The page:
Medical Expenses

Distributions from an HRA must be paid to reimburse an employee for qualified medical expenses incurred on or after the date the employee enrolled in the HRA. Reimbursements from an HRA used to pay qualified medical expenses, pursuant to Section 213 of the IRC, are not taxed.

Check out our Geek Out! page for lists of medical and dental expenses that can and cannot be itemized deductions claimed on Schedule A of Form 1040 (Individual Income Tax Return).



The eligible employer must report the amount of payments and reimbursements that the eligible employee is entitled to receive from the QSEHRA for the calendar year in box 12 of the Form W-2 using code FF, without regard to the amount of payments or reimbursements actually received. This only includes newly available amounts; carry-overs are not reported.

Note that a QSE HSA is subject to PCORI fees and the associated reporting requirements.

Consequences of Failure to Meet QSE HRA Requirements

An arrangement will be a group health plan that is not a QSE HRA if it does not comply with the if (a) it is not provided by an eligible employer (such as an employer that offers another group health plan to its employees), (b) it is not provided on the same terms to all eligible employees, (c) it reimburses medical expenses without first requiring proof of MEC, or (d) it provides a permitted benefit in excess of the statutory dollar limits. An arrangement’s failure to be a QSEHRA will not cause any reimbursement of a properly substantiated medical expense that is otherwise excludable from income to be included in the employee’s income or wages.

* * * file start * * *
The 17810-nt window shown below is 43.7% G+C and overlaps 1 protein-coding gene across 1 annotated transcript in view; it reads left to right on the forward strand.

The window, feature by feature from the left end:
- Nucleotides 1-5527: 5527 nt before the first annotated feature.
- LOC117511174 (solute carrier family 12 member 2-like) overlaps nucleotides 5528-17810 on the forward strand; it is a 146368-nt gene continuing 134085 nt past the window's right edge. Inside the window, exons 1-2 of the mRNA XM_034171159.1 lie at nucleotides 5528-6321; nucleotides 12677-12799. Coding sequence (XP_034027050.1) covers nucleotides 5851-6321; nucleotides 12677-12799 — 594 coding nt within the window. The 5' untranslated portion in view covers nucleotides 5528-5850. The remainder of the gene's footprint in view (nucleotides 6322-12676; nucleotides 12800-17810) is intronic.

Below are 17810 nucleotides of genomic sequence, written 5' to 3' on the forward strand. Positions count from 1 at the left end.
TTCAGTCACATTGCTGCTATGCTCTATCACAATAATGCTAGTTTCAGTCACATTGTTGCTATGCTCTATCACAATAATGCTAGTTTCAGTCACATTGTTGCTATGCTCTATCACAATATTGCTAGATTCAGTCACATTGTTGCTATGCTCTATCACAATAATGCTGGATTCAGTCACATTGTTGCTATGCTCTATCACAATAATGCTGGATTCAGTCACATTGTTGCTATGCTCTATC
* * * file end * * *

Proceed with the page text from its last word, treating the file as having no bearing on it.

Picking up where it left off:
If an arrangement operationally or by its terms reimburses eligible employees for expenses (a) that have not been substantiated, (b) that are reimbursed in advance of substantiation, or (c) that are not medical expenses, then the arrangement is neither a QSE HRA nor a group health plan, and all amounts paid under the arrangement are included in every employee’s gross income and wages.

An employer’s failure to timely provide a compliant written notice does not cause an arrangement to fail to be a QSE HRA, but instead results in a penalty of $50 per employee per incident subject to a maximum of $2,500 per calendar year.


Individual eligibility for HSA purposes can be affected by coverage under a QSE HRA,

In general, if the QSA HRA reimburses any medical expense, the covered individual is not eligible to contribute to an HSA. However, if reimbursements are limited to reimbursement of premiums for health insurance policies, or permitted insurance or disregarded coverage (as defined under the HSA rules), HSA eligibility is not affected.

Note that a QSE HRA is not considered a group health plan for purposes of ERISA or COBRA. However, it will still be a “welfare benefit plan” and subject to those provisions of ERISA and HIPAA that apply to such plans (even if they are not group health plans.) This includes plan document and SPD requirements; and HIPAA privacy and security rules unless the exception for small, self-administered plans applies.